If you’ve ever been given a PDF that cannot be searched through by way of Ctrl + F or one that produces a random string of weird symbols – like above – when you copy paste from it, you may have the problem of custom encoded fonts.

Custom encoded fonts are non-standard fonts that your computer cannot parse and thus makes the text inside of a PDF rather useless outside of simply reading it and maybe making physical prints.

There are some ways to fix custom fonts, such as contacting the creator of the PDF and asking if they have that font available for you,┬ábut today we’re looking at another option.

Using Adobe Acrobat we will turn the entire PDF into an image and then use the software’s built-in optical character recognition (OCR) to turn those images into usable text.

We know that some free PDF readers and online tools claim to be able to do these same processes, but we’ve only had success with Acrobat so far.

On top of this we do have to thank Adobe customer service rep “Frebin” who helped us solve this problem a few years ago. When it popped up again in 2020 we knew that an online resource like this could help others.


Step 1: Check if custom encoded fonts are really the problem

Hit Ctrl + D on your keyboard to bring up the document properties and then go to the Fonts section.

If you see that the encoding type of the fonts is “Custom”, like in the screenshot above, then proceed to the next steps.


Step 2: Convert the PDF into images

Press Ctrl + P to bring up the printing menu in Acrobat. Change the printer to “Adobe PDF”.

Click on the “Advanced” button to be taken to that set of options. Once there, click on the “Print As Image” option. The standard 300 dpi default setting should be fine.

Click on OK and then print. You will then be prompted to save the new PDF file somewhere on your device. Do so and then open the new file in Acrobat.


Step 3: Use the optical character recognition

On the right side of Acrobat there is a green icon that looks like a printer. Click it to open the “Scan & OCR” options which will then open at the top of the screen.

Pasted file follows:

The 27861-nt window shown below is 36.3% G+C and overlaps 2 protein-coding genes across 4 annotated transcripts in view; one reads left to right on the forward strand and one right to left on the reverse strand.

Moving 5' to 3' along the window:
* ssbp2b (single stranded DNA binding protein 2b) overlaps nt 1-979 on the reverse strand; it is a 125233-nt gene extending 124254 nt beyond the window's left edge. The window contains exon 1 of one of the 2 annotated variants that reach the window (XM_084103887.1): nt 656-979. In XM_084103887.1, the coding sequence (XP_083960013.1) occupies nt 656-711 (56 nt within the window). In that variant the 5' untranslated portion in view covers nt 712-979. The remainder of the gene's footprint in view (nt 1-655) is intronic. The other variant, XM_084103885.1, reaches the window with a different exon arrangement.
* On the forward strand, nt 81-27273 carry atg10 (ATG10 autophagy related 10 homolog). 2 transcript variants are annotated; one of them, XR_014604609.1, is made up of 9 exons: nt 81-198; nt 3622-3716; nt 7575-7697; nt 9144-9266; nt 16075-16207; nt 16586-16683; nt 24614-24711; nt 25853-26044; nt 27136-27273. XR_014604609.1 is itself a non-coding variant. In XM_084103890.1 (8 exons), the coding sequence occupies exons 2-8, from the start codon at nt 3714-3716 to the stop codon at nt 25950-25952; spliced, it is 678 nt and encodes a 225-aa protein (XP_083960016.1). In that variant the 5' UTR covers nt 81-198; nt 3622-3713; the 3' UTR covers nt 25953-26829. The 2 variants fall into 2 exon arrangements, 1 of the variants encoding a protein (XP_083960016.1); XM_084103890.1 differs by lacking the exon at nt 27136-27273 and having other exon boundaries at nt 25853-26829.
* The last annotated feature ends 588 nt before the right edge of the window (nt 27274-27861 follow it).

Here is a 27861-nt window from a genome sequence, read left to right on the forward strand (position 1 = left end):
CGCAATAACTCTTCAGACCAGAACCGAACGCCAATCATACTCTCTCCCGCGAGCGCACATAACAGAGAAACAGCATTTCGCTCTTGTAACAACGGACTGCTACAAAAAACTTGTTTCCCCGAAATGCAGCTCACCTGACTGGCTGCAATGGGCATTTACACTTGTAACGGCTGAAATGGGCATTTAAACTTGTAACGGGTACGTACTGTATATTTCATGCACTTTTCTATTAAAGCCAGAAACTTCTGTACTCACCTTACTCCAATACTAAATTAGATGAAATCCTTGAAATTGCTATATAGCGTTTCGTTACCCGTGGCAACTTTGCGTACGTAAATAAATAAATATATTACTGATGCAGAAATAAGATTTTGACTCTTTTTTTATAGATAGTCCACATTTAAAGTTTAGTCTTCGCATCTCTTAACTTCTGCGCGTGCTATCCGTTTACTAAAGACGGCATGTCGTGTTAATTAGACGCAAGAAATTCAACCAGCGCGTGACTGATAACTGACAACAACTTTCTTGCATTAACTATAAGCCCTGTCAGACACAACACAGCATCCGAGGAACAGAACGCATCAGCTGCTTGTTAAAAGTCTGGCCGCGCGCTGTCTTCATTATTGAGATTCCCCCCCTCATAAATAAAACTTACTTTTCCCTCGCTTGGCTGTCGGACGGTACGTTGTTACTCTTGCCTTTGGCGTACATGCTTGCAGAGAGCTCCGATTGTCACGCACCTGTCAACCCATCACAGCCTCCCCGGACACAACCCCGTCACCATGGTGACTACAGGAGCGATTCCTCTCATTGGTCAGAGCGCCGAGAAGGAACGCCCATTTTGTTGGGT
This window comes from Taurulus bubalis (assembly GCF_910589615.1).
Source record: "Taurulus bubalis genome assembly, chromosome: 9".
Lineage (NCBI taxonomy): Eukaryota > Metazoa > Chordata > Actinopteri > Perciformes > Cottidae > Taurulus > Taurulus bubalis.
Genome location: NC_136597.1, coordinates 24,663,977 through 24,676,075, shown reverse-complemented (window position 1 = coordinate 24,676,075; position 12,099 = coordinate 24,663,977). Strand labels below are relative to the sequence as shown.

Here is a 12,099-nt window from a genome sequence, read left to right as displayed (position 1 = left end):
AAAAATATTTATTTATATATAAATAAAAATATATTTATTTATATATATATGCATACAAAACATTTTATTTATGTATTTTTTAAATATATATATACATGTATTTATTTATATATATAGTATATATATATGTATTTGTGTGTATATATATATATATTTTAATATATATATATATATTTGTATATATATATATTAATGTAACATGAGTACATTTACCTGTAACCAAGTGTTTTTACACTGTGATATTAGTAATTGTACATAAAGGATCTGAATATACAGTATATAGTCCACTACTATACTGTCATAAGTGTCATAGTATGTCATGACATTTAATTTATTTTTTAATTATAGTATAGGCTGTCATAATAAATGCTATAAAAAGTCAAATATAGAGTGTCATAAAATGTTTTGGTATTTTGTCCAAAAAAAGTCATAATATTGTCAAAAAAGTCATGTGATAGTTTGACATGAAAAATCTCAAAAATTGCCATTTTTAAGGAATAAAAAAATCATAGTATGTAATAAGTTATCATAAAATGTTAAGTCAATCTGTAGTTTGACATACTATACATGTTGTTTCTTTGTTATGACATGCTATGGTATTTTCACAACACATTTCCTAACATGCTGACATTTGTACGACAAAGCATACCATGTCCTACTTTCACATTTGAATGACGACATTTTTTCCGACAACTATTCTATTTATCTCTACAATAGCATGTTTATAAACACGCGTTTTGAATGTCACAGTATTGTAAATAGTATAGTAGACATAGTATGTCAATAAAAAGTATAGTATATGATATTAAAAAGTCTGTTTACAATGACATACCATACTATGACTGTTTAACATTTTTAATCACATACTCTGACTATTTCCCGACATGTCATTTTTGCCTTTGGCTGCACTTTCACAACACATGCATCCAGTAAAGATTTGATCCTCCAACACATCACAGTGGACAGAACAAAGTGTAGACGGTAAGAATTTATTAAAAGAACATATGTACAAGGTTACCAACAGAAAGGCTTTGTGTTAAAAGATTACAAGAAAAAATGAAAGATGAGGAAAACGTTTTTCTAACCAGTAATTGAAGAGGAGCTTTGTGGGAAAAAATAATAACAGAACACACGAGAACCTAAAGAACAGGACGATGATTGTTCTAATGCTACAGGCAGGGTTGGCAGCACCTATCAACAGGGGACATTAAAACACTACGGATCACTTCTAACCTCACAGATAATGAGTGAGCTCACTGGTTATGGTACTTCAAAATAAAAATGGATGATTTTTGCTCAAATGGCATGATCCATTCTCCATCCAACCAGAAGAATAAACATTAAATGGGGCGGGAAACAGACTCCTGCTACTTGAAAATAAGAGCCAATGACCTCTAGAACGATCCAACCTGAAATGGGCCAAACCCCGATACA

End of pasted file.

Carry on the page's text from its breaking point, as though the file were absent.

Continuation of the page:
Choose the language that the document was originally written in and click on “Recognize Text”.

This process may take a long time depending on how long the document is and how much text is in it. Acrobat may also crash at this point if the document is exceptionally large. If this happens repeatedly you may need to split the PDF into multiple parts. Here’s how to do that.

When the process is over hit Ctrl + F to search through the document to test if everything worked. If you can easily search through and copy / pasting text works as intended, then everything was successful.


Problems and alternate fixes

Even if the above works as intended you may find some problems arise. The most common for us were caused by the OCR not being able to differentiate between certain things because of the quality of the original document.

Common problems we found were the letters r and i next to each other being interpreted as an “n” instead, full stops being completely removed, and random capitalisation and bolding of certain words or letters.

These can usually be fixed by using find and replace.

We’ve also heard of some people being able to fix this problem using Distiller – a sub-programme included with Acrobat. Instructions to use it are here but we’ve never found success with it. If nothing else has worked for you it may be worth a shot.

Finally, remember to keep backups of everything you do, especially the original document. If you make a change that can’t be reversed or an irreparable error, you’ll be happy to have a copy of the original on hand.